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Web site compares drugs for 'best buys'

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The publisher of Consumer Reports launched a free Web site Thursday to do for prescription drugs what it has already done for cars, refrigerators and other gadgets: rate them on safety, effectiveness and cost.

The first-of-a-kind Web site -- -- compares drugs for high cholesterol, pain relief and heartburn, choosing a ''best buy'' in each category. In the next two years, 20 categories of drugs will be analyzed.

The site may add pressure to drugmakers to demonstrate how their products stack up against those of similar competitors. It is part of a growing movement by employers, insurers and the government to funnel patients to treatments, hospitals or doctors with proven track records and cost-effective programs.

''We're doing this because the cost of drugs has become a national crisis in this country,'' says Joel Gurin, executive vice president of Consumers Union, publisher of Consumer Reports.

Choosing ''best buy'' drugs could save patients hundreds each year, he says.

Medical information for the site is drawn from published studies analyzed by a research center that is already providing the information to 12 states for their Medicaid programs.

To be considered a ''best buy,'' the drug must have a safety record as good as others in the same category and be priced significantly lower than the most costly drug.

The site says:

* Consumers who need to lower cholesterol a moderate amount can save up to $1,300 a year by switching from brand-name cholesterol-lowering drugs to the site's ''best buy'' generic, lovastatin. The pick for those who need stronger drugs is Pfizer's Lipitor.

The site says less is known about newer drugs Lescol and Crestor, so it does not include them in the rankings.

* Arthritis and pain sufferers could save up to $180 a month by choosing generic ibuprofen or generic salsalate.

* Many heartburn patients could benefit from over-the-counter products rather than prescriptions. The best-buy pick is over-the-counter omeprazole, the generic version of Prilosec.

In recent years, the drug industry has criticized efforts to compare drugs or limit Medicaid patients to certain products, saying the data may be insufficient to make comparisons and that patients should have a wide range of choices.

But private insurers commonly rank drugs on lists of ''preferred and non-preferred'' drugs, often based on both medical evidence and cost.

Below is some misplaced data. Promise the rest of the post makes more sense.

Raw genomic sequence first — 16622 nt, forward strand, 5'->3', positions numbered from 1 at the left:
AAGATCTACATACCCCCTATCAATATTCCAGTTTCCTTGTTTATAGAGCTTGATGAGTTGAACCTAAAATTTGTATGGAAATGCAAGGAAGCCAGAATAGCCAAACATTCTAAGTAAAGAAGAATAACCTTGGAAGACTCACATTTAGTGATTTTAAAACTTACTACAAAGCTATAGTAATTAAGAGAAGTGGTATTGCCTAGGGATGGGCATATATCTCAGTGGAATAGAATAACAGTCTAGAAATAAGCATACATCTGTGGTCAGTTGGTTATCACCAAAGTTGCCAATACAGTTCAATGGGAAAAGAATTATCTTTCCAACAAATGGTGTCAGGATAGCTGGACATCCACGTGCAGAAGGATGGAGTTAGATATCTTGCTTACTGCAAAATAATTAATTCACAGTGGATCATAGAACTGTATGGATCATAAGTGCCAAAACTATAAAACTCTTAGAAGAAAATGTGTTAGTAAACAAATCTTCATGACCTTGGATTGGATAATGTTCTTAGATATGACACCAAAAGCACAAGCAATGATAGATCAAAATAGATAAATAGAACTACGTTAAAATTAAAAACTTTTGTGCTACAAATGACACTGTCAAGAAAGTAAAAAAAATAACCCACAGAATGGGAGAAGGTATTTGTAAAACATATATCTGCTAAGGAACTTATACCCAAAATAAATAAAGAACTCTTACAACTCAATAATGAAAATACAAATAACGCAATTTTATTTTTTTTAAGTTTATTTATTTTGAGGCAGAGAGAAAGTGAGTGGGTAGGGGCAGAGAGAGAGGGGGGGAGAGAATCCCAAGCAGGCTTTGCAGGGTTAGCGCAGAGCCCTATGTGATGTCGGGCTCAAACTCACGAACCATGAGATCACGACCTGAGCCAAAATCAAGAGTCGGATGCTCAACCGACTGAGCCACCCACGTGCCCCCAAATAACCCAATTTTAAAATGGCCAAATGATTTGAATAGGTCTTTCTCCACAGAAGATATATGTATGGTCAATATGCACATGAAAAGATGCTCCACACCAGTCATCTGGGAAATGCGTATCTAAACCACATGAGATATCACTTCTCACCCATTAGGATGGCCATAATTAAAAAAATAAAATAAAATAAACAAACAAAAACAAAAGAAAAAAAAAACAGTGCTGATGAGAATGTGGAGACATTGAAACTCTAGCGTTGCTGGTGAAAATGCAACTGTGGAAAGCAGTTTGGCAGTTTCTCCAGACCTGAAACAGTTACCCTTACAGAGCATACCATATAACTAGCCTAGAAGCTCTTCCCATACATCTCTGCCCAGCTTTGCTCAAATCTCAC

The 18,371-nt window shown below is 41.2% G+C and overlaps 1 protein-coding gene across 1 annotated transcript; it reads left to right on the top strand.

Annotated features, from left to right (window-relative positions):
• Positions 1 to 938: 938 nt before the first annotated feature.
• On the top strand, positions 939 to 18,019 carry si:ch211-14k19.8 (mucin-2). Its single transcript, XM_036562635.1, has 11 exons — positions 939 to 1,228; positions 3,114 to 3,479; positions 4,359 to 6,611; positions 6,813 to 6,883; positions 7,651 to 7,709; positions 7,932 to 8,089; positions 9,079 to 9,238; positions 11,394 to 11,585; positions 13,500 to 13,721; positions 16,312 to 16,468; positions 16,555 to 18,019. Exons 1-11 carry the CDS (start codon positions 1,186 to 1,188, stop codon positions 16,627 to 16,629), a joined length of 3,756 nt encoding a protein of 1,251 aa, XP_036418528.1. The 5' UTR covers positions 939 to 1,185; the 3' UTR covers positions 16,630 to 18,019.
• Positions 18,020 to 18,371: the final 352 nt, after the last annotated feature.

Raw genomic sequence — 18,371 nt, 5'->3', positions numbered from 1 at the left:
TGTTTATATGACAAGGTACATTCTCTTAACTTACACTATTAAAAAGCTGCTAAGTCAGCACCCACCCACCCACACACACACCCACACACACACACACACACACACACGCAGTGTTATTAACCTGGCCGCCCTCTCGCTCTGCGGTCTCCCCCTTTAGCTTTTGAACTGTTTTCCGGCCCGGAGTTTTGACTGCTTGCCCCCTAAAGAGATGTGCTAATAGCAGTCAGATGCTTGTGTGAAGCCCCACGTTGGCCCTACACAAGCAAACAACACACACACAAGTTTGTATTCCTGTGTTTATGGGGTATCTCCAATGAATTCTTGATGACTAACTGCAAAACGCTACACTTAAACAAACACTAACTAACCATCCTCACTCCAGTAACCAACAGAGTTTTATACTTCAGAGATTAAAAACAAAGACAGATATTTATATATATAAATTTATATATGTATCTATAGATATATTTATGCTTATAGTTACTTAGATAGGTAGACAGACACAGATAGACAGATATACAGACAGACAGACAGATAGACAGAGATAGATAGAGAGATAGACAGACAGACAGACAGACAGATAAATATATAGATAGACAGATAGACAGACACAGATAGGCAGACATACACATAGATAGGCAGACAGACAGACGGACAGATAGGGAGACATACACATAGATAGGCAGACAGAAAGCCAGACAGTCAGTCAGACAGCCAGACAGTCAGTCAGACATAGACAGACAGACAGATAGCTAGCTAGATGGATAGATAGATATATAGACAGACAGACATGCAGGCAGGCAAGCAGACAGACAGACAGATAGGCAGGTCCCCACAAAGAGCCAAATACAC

The drug industry's trade group on Thursday gave a measured response to the Consumer Reports site.

Spokesmen said patients should always discuss the choice of drugs with their doctors. And the ''best buy'' may not be the best for all patients, said Paul Antony, chief medical officer for the Pharmaceutical Research and Manufacturers of America.

''Different medicines work differently in different people,'' Antony says.

Although the company's drug Lipitor was chosen as a ''best buy'' for patients needing extra help lowering their cholesterol, a Pfizer spokesman had some criticisms of the site.

Robert Popovian, senior director of Pfizer's medical division, said the site's researchers did not include all types of studies, such as research into how patients use a drug in the real world, not as part of a clinical trial.

Without that information, he said, patients don't know about research showing some drugs are better tolerated by patients than others.

''You and I can take the same drug, and we will have a different reaction to that drug,'' Popovian says.

Others say the Consumers Union site does provide valuable information. Sheila Weiss Smith, an associate professor at the University of Maryland, says patients and their doctors will gain insight into drug prices and effectiveness through the site. But, she warns, consumers should read the entire report on the class of drug they are considering, not just the short highlight page that precedes each section.

''If you just read the highlights, you're not informed,'' she says.

The pharmacy benefit management industry, which does similar research for insurers and employers, praised the Web site, as well as other efforts by employers and insurers to seek comparative data from medical providers.

''The days of the drug industry dictating which drugs work, who should take them and what they should cost are over,'' says Mark Merritt, president of the Pharmaceutical Care Management Association.

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© Copyright 2004 USA TODAY, a division of Gannett Co. Inc.

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